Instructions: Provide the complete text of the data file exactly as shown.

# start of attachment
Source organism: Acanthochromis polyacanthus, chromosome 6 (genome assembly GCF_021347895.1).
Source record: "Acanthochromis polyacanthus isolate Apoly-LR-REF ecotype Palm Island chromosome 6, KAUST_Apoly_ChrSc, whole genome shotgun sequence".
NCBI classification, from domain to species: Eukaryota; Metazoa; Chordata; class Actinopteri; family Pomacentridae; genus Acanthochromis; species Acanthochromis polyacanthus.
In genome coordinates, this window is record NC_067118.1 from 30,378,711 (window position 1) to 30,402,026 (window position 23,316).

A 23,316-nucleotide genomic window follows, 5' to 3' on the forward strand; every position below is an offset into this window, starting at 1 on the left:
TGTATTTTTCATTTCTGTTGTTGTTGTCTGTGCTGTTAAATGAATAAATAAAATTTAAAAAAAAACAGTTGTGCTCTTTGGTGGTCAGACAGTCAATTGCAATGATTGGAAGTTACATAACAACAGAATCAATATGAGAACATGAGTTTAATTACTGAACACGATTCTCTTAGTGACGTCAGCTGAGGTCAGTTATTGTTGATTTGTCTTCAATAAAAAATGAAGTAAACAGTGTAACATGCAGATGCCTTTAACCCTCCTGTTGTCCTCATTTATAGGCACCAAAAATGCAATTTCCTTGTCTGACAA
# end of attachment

Source organism: Acanthochromis polyacanthus, chromosome 6 (genome assembly GCF_021347895.1).
Source record: "Acanthochromis polyacanthus isolate Apoly-LR-REF ecotype Palm Island chromosome 6, KAUST_Apoly_ChrSc, whole genome shotgun sequence".
NCBI classification, from domain to species: Eukaryota; Metazoa; Chordata; class Actinopteri; family Pomacentridae; genus Acanthochromis; species Acanthochromis polyacanthus.
In genome coordinates, this window is record NC_067118.1 from 30,378,711 (window position 1) to 30,402,026 (window position 23,316).

A 23,316-nucleotide genomic window follows, 5' to 3' on the forward strand; every position below is an offset into this window, starting at 1 on the left:
TGTATTTTTCATTTCTGTTGTTGTTGTCTGTGCTGTTAAATGAATAAATAAAATTTAAAAAAAAACAGTTGTGCTCTTTGGTGGTCAGACAGTCAATTGCAATGATTGGAAGTTACATAACAACAGAATCAATATGAGAACATGAGTTTAATTACTGAACACGATTCTCTTAGTGACGTCAGCTGAGGTCAGTTATTGTTGATTTGTCTTCAATAAAAAATGAAGTAAACAGTGTAACATGCAGATGCCTTTAACCCTCCTGTTGTCCTCATTTATAGGCACCAAAAATGCAATTTCCTTGTCTGACAA